Belle Vue Court

Belle Vue Court, also known as Belle Vue House, used to stand in what is now the south east corner of Belle Vue Park, at the junction of Belle Vue Lane and Cardiff Road. It was part of the Tredegar estate and remained so in 1892 when Viscount Tredegar gave the adjoining field to the Newport Corporation to create the park.

The house appeared in the 1841 census ("Bellvue", St Woollos, Newport) as the residence of Frederick Justice, the agent to the Tredegar Estates for some 40 years.[1]. He and his family were still there in the 1851 census.

By 1881 the property was listed in the census as Belle Vue Court and was home to Frank Widdowfield, Colliery agent, and family. In the 1890s the Reverend JT Wrenford, vicar of St Paul's Church Newport, lived there[2], and this was recorded in the 1891 and 1901 censuses. In 1904 Reverend Wrenford's funeral procession assembled at Belle Vue Court.[3] By the time of the 1911 census, Alfred Augustin Matthews and family were in residence.

In 1913 the Council approached the Tredegar Estate about acquiring Belle Vue Court and its grounds.[4] In 1916 it was reported that the Mayor and Alderman Mordey had discussed with Lord Tredegar the acquisition of Belle Vue Court by the Corporation as an extension to the park. The matter was deferred until after the war but Lord Tredegar was aware that the Corporation wished to aquire the property.[5]

In January 1920 the Parks Committee agreed to accept the offer from the Tredegar Estate for the Corporation to purchase Belle Vue House for the sum of £2,250 plus costs.[6] The Western Mail reported in September on an enquiry by the Ministry of Health into the proposed purchse. The grounds were said to be "something over two acres" and it was stated that "at present the Corporation was paying £50 a year for the house, and letting it in the present urgent housing crisis at 6s per week per room."[7] In the event the purchase did not take place because the Minister of Health did not consider that sufficient reason had been shown to acquire Belle Vue Court and borrow £2,325 for the purpose.[8]

The Council acquired Belle Vue Court later in the 1920s. The Western Mail reported in October 1923 that the Council had been recommended to purchase Belle Vue Court and grounds from Messrs John Jenkins Limited, for a public museum and art gallery.[9] The site was allocated to the Museum and Art Gallery Committee, which in 1930 suggested an exchange of land, specifically that the Parks Committee receive Belle Vue Court house and grounds in return for a portion of Belle Vue Park on which a museum and art gallery would be constructed.[10] The Council, however, rejected the proposal to build a museum and art gallery at an estimated cost of £25,000 on the Belle Vue Court site.[11]

In 1948 the Parks Committee formally requested that the Museum and Art Gallery Committee hand over Belle Vue Court as an extension to the park, and it emerged that the property had already been transferred to the Housing Committee.[12] It was reported in January 1949 that the Housing Committee considered the Belle Vue Court grounds unsuitable for housing development and it was agreed that the house and land be appropriated as an extension to the park.[13] In April 1950 it was reported that a portion of the land was in use for allotments and the Smallholding and Allotments Committee had agreed to vacate that land by the 2nd February 1951.[14] Aerial photographs confirm that this space was used for allotments in the late 1940s and early 1950s.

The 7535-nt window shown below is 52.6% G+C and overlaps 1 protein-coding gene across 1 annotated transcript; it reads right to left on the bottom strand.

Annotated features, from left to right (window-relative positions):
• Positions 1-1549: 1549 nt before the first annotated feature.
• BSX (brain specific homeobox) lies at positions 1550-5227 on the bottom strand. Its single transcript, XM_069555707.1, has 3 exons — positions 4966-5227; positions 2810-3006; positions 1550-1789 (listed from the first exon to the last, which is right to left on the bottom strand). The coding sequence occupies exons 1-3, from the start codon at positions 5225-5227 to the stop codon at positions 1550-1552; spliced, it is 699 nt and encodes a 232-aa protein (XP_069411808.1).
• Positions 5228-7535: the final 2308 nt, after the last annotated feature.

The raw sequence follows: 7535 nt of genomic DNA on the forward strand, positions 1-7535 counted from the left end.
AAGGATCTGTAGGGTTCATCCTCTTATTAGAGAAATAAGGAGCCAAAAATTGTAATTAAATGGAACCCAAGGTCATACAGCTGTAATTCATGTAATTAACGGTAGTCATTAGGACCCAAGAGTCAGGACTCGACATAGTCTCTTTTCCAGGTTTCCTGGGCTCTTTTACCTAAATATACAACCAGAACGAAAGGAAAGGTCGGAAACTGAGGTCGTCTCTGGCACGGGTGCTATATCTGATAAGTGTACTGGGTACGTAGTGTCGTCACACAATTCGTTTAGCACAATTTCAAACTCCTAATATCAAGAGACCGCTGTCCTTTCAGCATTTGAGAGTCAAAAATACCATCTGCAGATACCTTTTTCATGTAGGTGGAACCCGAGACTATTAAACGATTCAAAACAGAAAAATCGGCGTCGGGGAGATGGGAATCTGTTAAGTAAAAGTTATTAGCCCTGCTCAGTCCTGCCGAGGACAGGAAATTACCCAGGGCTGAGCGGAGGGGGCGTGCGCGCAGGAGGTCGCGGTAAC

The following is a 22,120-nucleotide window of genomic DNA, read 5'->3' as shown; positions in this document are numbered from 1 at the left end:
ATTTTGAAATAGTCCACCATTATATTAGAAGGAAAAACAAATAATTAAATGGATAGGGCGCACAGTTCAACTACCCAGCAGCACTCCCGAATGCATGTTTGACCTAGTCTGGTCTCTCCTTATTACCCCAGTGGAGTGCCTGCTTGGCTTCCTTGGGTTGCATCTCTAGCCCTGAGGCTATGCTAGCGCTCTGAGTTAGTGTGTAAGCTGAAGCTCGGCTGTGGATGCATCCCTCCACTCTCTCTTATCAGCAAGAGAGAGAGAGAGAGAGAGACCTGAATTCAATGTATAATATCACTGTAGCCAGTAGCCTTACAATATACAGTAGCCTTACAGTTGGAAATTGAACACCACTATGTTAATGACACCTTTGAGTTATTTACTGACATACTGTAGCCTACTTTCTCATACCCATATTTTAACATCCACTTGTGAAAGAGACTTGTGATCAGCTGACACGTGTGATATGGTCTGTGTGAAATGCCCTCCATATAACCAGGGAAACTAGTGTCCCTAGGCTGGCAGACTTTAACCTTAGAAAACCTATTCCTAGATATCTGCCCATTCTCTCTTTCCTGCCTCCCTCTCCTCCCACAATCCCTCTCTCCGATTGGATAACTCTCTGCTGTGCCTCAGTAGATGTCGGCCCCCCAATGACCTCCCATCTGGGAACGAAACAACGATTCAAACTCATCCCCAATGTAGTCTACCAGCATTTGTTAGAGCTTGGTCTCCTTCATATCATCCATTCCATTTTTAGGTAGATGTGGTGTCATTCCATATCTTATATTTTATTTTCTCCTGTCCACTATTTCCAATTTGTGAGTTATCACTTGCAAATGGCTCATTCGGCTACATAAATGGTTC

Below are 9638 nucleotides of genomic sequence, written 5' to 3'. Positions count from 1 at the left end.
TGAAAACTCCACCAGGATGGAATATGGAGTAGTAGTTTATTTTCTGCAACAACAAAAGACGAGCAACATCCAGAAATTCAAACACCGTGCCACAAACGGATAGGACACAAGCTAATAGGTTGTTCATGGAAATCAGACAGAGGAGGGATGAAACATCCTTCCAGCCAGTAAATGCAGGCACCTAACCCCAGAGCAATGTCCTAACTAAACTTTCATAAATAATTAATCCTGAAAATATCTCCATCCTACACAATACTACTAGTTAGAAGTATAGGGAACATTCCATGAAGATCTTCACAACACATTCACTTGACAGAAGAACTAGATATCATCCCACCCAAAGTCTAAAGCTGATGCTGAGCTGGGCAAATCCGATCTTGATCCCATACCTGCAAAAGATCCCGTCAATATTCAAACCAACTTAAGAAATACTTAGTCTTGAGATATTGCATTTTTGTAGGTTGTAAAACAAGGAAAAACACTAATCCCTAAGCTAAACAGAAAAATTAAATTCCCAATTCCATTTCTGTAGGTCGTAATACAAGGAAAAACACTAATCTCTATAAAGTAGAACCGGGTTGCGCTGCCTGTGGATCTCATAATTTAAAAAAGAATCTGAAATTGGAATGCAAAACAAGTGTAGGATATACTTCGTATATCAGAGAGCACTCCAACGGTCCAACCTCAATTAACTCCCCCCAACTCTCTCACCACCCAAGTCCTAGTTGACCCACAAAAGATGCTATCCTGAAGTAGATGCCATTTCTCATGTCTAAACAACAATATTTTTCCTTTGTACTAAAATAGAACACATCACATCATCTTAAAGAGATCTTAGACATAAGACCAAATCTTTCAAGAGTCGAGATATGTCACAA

The Parks Committee approved a layout for the extension land in September 1951 and directed the Superintendent to carry out as much work as possible within the sum provided in the current year's financial estimates (£850). The complete scheme was estimated to cost £2,735.[15] In October the Committee accepted a quotation of £92-10s-0d from Hill and Smith Ltd. to supply gates for the new entrance to the park.[16] The extension was finally absorbed into the park in 1953 after the house was demolished,[17] and it was decided that the new entrance from Cardiff Road would open to the public in the summer of 1954.[18]

Sources of Information

  1. Cheltenham Chronicle 11th January 1902 page 3 & Gloucestershire Echo 10th January 1902 page 3
  2. Staffordshire Advertiser 10th January 1891 page 4
  3. Western Mail 25th February 1904 page 7
  4. Newport County Borough Council Parks and Cemeteries Committee 18th July 1913
  5. Newport County Borough Council Parks and Cemeteries Committee 18th August 1913
  6. Newport County Borough Council Parks and Cemeteries Committee 16th January 1920
  7. Western Mail 30th September 1920 page 6
  8. Newport County Borough Council Parks and Cemeteries Committee 9th February 1921
  9. Western Mail 6th October 1923 page 11
  10. Newport County Borough Council Parks and Cemeteries Committee 16th May 1930
  11. Western Mail 10th September 1930 page 11
  12. Newport County Borough Council Parks and Cemeteries Committee 25th October 1948 & 17th December 1948
  13. Newport County Borough Council Parks and Cemeteries Committee 26th January 1949
  14. Newport County Borough Council Parks and Cemeteries Committee 21st April 1950
  15. Newport County Borough Council Parks and Cemeteries Committee 21st September 1951
  16. Newport County Borough Council Parks and Cemeteries Committee 19th October 1951
  17. The Restoration of Belle Vue Park, Newport by John Woods The Bulletin, Welsh Historic Gardens Trust, No. 53
  18. Newport County Borough Council Parks and Cemeteries Committee 21st July 1954